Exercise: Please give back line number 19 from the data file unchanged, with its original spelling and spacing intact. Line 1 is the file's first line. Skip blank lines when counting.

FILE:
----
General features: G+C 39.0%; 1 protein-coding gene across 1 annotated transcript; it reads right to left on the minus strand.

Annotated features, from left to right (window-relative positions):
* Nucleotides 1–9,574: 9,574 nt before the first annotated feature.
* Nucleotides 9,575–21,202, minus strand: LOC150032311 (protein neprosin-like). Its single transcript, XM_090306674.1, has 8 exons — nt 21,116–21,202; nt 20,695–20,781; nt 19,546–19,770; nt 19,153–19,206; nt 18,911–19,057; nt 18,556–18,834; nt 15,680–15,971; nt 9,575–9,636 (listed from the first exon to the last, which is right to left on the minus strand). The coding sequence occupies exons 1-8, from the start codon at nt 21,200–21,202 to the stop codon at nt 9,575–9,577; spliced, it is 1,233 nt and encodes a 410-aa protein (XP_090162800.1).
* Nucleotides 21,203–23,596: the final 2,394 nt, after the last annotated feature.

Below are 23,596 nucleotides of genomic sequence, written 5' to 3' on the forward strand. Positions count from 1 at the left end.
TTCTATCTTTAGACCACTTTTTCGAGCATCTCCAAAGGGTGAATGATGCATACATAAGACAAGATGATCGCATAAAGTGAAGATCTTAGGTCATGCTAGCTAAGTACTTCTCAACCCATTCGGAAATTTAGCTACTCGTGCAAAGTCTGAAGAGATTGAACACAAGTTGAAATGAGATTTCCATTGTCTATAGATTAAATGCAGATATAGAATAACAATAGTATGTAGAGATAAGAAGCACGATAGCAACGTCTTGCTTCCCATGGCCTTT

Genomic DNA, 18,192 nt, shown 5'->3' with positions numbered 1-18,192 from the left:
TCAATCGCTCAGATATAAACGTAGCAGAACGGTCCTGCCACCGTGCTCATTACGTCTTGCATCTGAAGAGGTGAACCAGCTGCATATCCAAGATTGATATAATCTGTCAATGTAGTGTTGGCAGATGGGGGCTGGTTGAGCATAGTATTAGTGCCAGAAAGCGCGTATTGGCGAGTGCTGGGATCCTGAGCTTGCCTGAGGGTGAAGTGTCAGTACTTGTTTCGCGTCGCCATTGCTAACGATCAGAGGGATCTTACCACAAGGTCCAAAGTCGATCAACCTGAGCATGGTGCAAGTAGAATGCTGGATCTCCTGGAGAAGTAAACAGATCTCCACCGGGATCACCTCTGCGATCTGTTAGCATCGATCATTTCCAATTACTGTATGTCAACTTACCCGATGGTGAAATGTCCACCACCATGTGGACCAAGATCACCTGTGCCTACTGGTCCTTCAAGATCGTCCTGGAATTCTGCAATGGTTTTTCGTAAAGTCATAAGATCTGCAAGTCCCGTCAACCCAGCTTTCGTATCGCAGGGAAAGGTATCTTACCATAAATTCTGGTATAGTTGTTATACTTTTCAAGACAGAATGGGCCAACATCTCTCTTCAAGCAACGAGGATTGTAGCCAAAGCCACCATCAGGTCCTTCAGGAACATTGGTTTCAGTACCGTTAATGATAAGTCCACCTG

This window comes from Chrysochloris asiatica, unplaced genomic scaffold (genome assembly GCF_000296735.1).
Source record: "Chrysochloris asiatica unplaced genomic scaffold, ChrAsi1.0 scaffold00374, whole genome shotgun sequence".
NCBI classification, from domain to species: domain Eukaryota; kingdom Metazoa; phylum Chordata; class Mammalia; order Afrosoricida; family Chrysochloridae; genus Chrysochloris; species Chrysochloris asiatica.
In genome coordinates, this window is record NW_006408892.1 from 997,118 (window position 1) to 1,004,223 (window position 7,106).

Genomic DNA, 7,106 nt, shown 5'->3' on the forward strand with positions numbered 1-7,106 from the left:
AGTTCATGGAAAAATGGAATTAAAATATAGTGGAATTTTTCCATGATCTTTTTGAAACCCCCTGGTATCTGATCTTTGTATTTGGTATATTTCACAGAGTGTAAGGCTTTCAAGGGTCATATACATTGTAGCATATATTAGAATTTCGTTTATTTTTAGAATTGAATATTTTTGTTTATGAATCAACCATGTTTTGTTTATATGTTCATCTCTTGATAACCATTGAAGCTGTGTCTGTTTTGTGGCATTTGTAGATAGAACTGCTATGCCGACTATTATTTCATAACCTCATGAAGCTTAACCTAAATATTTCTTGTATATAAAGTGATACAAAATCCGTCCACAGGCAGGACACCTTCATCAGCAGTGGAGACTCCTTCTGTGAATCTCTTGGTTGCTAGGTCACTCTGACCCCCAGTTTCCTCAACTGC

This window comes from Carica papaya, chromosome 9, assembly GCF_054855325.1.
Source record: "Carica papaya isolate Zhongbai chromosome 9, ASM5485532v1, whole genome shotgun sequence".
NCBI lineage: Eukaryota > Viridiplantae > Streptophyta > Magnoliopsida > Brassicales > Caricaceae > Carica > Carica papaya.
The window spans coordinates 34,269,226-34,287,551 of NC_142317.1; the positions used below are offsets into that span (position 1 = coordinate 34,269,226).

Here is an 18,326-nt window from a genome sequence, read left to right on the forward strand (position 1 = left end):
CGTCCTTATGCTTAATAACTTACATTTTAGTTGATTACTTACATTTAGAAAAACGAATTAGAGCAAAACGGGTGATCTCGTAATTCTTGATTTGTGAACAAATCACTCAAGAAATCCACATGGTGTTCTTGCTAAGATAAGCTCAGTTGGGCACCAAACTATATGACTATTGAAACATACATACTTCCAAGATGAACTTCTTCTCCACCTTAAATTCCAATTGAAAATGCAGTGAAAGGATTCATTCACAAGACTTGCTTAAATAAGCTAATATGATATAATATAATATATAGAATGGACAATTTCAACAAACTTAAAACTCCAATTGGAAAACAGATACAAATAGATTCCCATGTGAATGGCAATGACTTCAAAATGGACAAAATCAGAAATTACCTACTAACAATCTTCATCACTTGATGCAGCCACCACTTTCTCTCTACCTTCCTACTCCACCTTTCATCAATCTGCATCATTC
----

The window spans coordinates 34,269,226-34,287,551 of NC_142317.1; the positions used below are offsets into that span (position 1 = coordinate 34,269,226).